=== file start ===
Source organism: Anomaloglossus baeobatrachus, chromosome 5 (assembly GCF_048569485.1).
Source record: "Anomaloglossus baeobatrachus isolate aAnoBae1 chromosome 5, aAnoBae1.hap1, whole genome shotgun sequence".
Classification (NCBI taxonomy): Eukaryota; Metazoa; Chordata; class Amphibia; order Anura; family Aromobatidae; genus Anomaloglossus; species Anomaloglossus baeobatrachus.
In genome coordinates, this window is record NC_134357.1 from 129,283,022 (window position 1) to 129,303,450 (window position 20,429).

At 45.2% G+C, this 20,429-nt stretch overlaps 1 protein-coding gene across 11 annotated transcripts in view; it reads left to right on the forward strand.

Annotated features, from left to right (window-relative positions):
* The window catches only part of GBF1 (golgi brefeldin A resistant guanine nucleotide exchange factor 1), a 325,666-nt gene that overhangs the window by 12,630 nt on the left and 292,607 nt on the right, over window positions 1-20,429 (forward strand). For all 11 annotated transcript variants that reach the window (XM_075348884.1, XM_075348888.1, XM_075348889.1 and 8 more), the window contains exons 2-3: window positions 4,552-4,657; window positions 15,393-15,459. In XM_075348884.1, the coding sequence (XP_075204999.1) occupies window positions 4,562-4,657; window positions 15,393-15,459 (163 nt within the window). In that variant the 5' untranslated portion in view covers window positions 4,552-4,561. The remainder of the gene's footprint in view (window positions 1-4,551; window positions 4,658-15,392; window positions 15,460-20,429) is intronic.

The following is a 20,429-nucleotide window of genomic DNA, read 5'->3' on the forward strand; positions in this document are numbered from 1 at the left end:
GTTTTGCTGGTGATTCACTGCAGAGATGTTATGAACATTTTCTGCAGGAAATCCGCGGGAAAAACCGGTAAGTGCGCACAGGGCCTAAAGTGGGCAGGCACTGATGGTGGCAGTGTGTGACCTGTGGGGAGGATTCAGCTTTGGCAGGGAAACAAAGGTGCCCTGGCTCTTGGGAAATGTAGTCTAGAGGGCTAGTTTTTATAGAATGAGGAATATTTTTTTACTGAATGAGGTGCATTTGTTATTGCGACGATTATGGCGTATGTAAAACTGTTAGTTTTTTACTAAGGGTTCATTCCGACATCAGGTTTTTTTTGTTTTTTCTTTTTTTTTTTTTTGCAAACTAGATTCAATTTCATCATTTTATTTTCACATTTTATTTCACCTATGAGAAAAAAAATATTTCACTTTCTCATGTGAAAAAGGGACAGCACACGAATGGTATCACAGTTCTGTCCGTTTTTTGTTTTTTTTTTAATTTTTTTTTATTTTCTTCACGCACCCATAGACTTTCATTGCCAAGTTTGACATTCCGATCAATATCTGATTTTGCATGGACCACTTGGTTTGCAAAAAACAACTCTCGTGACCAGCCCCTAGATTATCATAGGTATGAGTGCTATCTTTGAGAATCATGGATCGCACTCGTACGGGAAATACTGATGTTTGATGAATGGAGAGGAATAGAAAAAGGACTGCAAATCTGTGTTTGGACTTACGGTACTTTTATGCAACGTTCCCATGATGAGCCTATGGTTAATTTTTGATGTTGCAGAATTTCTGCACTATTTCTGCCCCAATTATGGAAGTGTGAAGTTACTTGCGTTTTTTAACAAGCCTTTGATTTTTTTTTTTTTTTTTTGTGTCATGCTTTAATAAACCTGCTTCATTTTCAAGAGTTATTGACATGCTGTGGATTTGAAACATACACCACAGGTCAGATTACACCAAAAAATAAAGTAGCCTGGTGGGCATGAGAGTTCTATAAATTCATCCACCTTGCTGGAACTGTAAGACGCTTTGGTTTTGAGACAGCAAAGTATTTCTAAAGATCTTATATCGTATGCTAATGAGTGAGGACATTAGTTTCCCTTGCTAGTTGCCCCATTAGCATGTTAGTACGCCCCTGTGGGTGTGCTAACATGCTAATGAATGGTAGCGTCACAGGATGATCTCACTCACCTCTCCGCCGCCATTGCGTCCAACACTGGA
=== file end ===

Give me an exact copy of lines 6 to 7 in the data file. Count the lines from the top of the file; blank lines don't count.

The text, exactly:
Annotated features, from left to right (window-relative positions):
* The window catches only part of GBF1 (golgi brefeldin A resistant guanine nucleotide exchange factor 1), a 325,666-nt gene that overhangs the window by 12,630 nt on the left and 292,607 nt on the right, over window positions 1-20,429 (forward strand). For all 11 annotated transcript variants that reach the window (XM_075348884.1, XM_075348888.1, XM_075348889.1 and 8 more), the window contains exons 2-3: window positions 4,552-4,657; window positions 15,393-15,459. In XM_075348884.1, the coding sequence (XP_075204999.1) occupies window positions 4,562-4,657; window positions 15,393-15,459 (163 nt within the window). In that variant the 5' untranslated portion in view covers window positions 4,552-4,561. The remainder of the gene's footprint in view (window positions 1-4,551; window positions 4,658-15,392; window positions 15,460-20,429) is intronic.